One idea is Wanted by Edward Winter, the doyen of chess history. Written in 1999, before chess960 was even introduced at Chess Classic Mainz, Winter's essay included the following lament.
Until the day we too 'cease publication' we shall never fully understand why so many chess writers (and, it must be assumed, so many book buyers) are primarily interested in books on individual chess openings. Is the chess public as a whole really more inspired by a book on the Semi-Slav Defence than by a comprehensive guide to Euwe's career or, even, Kasparov's? In a sane world, wouldn't at least some of the works proposed in the present article be viewed as mainstream chess literature, with openings monographs regarded as of merely minority, and ephemeral, interest?
The proposals embedded in the query -- 'a comprehensive guide to Euwe's career or, even, Kasparov's' -- are just two examples of many scattered throughout the essay. Along with 'monographs on individual players', Winter suggested 'games collections grouped around an identifying theme', 'treasures contained in old magazines', 'algebraic editions of the classics', 'books for which English translations are sorely needed', 'basic reference material', and more. It's easy to come up with many similar ideas.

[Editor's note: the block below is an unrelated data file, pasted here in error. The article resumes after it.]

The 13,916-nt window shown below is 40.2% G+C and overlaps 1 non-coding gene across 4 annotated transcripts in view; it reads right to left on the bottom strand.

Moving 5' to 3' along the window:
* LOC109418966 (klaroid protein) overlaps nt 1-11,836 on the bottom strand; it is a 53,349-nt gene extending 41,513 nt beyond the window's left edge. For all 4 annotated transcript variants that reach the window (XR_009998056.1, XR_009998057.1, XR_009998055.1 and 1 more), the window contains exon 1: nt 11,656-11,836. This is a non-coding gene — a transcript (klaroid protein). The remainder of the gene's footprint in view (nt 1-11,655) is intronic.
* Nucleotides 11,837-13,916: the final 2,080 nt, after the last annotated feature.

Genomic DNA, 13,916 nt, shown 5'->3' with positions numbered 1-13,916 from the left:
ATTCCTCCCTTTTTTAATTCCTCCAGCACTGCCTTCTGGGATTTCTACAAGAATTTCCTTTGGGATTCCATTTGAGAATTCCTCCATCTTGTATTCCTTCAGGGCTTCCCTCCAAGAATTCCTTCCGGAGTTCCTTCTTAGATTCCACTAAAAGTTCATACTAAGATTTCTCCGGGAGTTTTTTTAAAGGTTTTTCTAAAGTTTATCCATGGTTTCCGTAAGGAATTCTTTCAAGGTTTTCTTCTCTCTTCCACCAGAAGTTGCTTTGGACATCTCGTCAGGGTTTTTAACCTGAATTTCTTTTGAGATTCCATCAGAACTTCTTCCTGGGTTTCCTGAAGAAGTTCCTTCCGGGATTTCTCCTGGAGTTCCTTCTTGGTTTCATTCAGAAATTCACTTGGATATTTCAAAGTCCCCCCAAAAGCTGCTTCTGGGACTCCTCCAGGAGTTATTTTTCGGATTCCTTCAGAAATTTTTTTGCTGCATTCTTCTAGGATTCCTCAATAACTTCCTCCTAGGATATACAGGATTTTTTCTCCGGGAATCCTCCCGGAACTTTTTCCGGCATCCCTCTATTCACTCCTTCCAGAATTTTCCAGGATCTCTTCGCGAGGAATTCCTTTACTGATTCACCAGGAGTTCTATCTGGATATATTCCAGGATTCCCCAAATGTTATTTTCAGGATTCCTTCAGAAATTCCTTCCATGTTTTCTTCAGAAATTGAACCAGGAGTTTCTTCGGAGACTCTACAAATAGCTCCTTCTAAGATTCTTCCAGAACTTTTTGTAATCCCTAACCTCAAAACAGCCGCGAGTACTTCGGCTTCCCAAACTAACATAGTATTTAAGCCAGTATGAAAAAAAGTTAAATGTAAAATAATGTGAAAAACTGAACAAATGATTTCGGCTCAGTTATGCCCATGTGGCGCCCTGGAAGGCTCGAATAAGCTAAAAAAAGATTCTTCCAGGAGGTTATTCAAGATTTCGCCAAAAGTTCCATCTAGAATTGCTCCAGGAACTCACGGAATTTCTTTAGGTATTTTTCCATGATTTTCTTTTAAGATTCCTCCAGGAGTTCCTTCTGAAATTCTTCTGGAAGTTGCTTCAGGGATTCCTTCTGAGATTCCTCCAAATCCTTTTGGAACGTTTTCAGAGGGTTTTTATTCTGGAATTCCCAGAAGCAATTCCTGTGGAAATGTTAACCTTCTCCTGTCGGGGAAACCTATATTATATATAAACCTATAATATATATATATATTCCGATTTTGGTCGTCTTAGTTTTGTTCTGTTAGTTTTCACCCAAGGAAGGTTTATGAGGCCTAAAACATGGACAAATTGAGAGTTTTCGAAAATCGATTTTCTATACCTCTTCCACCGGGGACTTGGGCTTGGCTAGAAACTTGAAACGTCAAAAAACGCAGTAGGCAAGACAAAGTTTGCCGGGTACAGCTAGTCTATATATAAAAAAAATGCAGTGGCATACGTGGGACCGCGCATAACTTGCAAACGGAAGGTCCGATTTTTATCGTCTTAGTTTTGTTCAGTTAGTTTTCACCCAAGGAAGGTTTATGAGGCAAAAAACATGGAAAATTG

When I was in my pre-teen years, I was intensely interested in baseball. On top of following my Dad's favorite team, I had a small collection of books related to the history and lore of the game. I remember passing many an hour reading and re-reading the stories about the great players, teams, and events that had taken center stage before my time. The intense interest lasted only a few years, but it established a comfortable acquaintance with the sport that has stayed with me throughout my life. Where are the books that will kindle a similar interest in young chess enthusiasts? Chess isn't just for grownups, after all. It's for everyone.